On the Evolution of Work Systems in the Digital Economy
My Quora Answer: Do you believe an American’s life has become too overwhelmed by politics…? by Lynn Patra
In my previous post, I mentioned preferring to live and work at my current location (Redding, California) and being turned off at the prospect of living and working in the San Francisco Bay Area. The reason for my preference is, having already sampled life in more metropolitan, urban regions of California firsthand (through work and school), I am sick and tired of the lack of self control, the deafening, pushy political activism, and the presumption that many have, while trying to force others (uninvited) to talk about politics, that everyone else shares the same opinions and values that you do.
As I state in my Quora answer below, this type of behavior, exemplified by denizens of those regions, extends to the online world, including sites where people are supposed to behave more professionally, like LinkedIn. So, in a way, there’s no getting away from the verbal diarrhea. However, I don’t want this to become a part of the work culture I join. The original Quora question I’m answering here is “Do you believe an American’s life has become too overwhelmed by politics, and therefore, they have a more divided country than when culture was more of a focus or even more mundane aspects of life?“
Unequivocally, yes. The old social norm that one should avoid discussing subjects like politics with people you don’t know well has gone out the window. So now, and, unfortunately, even in contexts where people are supposed to behave more professionally (the LinkedIn platform in my case – whether in open forums or private messaging), people feel free to barge in and run their mouths about politics with people they barely know – expecting this to be a bonding activity of all things.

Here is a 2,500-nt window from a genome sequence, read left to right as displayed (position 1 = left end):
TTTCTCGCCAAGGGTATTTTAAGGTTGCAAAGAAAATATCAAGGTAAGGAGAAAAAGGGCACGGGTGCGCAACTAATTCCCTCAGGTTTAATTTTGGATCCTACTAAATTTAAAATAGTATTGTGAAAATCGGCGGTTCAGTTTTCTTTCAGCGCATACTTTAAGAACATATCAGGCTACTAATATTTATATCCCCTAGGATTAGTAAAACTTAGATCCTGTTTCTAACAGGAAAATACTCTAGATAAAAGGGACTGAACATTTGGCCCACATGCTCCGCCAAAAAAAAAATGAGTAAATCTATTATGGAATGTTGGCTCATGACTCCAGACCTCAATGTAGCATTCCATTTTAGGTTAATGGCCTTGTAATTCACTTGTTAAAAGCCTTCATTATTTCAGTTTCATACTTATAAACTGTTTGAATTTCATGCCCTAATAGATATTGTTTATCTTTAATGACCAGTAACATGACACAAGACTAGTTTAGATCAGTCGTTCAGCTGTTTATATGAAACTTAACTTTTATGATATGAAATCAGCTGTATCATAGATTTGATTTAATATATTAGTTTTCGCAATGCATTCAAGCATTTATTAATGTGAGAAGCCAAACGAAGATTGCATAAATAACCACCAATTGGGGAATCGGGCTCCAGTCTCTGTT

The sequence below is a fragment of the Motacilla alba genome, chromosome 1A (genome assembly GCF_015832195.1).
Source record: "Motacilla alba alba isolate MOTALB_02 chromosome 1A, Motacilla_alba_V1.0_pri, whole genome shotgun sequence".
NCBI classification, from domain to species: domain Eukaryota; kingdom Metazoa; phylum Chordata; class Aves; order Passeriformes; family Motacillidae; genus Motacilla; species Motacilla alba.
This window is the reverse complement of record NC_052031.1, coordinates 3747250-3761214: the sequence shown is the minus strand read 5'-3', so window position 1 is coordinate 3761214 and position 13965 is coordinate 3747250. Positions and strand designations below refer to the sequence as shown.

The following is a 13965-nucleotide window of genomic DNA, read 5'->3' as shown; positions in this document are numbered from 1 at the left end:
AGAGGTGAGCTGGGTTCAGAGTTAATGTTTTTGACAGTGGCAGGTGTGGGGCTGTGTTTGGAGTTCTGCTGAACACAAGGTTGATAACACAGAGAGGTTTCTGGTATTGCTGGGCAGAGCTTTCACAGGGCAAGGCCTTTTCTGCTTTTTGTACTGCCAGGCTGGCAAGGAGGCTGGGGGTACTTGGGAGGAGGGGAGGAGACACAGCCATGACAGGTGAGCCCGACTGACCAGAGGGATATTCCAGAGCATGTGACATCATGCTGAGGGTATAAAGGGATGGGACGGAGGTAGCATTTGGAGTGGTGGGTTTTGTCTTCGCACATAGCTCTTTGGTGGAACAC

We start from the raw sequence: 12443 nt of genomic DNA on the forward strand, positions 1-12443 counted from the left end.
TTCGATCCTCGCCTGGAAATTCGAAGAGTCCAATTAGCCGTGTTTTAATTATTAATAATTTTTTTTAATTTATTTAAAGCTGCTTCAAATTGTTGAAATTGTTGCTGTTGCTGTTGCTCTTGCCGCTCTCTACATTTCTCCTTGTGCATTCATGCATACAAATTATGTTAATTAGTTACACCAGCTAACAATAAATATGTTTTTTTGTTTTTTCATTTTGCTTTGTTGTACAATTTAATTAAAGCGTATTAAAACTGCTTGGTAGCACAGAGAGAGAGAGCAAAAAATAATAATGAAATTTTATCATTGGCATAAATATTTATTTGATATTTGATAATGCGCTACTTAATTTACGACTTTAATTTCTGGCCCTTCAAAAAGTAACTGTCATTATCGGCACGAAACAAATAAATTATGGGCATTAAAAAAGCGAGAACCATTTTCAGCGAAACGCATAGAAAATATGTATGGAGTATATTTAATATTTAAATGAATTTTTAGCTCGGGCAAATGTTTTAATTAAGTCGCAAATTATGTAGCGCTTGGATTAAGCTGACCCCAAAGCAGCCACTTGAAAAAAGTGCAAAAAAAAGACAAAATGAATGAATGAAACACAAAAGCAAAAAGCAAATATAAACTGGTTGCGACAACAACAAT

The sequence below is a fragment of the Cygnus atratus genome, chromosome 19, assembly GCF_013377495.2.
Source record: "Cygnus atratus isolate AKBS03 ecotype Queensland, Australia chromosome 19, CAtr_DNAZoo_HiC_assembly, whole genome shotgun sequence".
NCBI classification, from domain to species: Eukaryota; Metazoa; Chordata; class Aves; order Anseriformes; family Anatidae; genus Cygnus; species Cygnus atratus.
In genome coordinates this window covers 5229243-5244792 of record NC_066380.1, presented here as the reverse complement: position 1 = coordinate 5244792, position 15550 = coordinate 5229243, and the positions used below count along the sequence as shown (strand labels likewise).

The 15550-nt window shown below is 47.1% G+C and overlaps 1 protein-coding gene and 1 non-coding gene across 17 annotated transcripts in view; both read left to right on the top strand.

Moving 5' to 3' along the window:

Perhaps due to my different cultural background, I find it weird, repulsive even when others try to bond with me over their political values or opinions on the POTUS. Even when I have political opinions in common with others, politics is not my go-to subject for enriching or deepening relationships. There are many more things to talk about, but this seems to go over the heads of those who’re fanatical about politics. (And by the way, some members of certain cultural groups, like mine, don’t do this at all but this is all but ignored by those who can’t put a lid on their need to barge in with political talk.)
So, the consequence of people barging in and trying to discuss politics with people they barely know is that, without that relationship, people repel each other over differing views – which is exemplified by this trend of polarization that we now have. In contrast, and for many people, if the real friendship formed first then people are more apt to try (by communicating in a more civil way) to preserve the friendship while discussing politics at a later time.
EDIT: By the way, my own experience has taught me that one political faction tends to be more guilty of this social faux pas than others… but I WON’T say who here. Just cut the crap and please OPEN your eyes, observe, and notice the fact that some of the very people you claim to value (other cultural groups) DON’T engage in or enjoy your practice.